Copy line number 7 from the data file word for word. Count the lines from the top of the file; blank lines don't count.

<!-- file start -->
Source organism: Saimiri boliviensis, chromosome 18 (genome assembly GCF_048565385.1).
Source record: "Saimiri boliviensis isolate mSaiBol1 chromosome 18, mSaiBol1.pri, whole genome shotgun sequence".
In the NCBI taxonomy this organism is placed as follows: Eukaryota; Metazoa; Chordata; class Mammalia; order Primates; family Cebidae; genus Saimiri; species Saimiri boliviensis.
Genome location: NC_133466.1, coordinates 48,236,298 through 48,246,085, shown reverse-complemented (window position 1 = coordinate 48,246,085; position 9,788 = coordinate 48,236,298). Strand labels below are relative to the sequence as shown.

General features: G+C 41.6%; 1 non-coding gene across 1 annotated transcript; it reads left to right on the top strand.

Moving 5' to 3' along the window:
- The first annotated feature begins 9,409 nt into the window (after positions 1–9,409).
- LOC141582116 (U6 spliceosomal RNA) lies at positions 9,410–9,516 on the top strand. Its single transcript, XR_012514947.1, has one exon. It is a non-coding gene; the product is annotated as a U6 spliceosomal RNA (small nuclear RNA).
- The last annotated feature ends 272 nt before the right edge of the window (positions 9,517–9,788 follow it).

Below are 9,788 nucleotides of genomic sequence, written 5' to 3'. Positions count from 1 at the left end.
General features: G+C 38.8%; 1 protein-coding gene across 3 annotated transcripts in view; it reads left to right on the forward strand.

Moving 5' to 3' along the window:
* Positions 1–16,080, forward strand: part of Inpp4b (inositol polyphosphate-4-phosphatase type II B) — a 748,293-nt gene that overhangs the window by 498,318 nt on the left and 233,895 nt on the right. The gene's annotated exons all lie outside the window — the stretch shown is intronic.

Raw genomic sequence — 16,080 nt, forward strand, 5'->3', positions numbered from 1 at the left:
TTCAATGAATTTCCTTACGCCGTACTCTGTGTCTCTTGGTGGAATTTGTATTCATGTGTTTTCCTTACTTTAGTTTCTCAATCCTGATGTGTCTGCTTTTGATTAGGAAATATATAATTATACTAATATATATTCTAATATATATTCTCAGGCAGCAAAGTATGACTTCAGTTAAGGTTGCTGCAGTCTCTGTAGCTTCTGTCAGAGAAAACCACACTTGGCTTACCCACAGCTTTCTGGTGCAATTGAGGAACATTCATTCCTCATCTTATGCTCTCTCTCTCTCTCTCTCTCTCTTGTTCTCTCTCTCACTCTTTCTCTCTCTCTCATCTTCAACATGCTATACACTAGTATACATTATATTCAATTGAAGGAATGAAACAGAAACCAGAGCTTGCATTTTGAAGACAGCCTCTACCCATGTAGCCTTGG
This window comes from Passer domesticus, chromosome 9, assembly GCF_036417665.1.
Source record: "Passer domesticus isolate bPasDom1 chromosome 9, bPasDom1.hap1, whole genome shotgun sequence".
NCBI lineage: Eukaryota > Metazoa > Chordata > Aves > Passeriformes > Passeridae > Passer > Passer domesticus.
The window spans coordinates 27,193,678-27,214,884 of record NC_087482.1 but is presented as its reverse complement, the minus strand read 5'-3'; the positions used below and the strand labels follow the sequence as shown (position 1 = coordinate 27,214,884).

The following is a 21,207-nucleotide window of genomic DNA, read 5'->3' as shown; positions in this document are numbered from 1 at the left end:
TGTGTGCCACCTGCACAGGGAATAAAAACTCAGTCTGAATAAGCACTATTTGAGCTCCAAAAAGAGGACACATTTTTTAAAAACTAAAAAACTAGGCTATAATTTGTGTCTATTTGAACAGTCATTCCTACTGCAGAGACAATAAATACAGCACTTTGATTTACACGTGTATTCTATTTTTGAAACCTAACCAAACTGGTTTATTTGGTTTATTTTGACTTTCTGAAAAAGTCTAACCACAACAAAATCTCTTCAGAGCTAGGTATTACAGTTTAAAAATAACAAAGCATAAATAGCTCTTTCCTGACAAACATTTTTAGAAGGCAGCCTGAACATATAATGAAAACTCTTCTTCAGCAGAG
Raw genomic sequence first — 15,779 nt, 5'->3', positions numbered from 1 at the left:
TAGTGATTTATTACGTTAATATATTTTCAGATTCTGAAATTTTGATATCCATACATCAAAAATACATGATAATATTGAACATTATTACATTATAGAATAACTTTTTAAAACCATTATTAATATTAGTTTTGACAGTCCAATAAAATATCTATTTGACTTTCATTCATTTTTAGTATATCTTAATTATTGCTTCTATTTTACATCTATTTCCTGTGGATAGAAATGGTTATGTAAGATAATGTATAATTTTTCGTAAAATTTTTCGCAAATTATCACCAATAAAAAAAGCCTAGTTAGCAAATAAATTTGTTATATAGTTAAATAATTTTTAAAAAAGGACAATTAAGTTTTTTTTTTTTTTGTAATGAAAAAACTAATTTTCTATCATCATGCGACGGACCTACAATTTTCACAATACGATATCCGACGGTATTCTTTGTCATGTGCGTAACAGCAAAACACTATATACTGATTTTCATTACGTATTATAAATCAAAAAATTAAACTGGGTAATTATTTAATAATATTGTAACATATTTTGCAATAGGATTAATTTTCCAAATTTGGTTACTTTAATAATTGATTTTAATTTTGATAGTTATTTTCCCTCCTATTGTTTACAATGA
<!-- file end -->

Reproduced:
- The first annotated feature begins 9,409 nt into the window (after positions 1–9,409).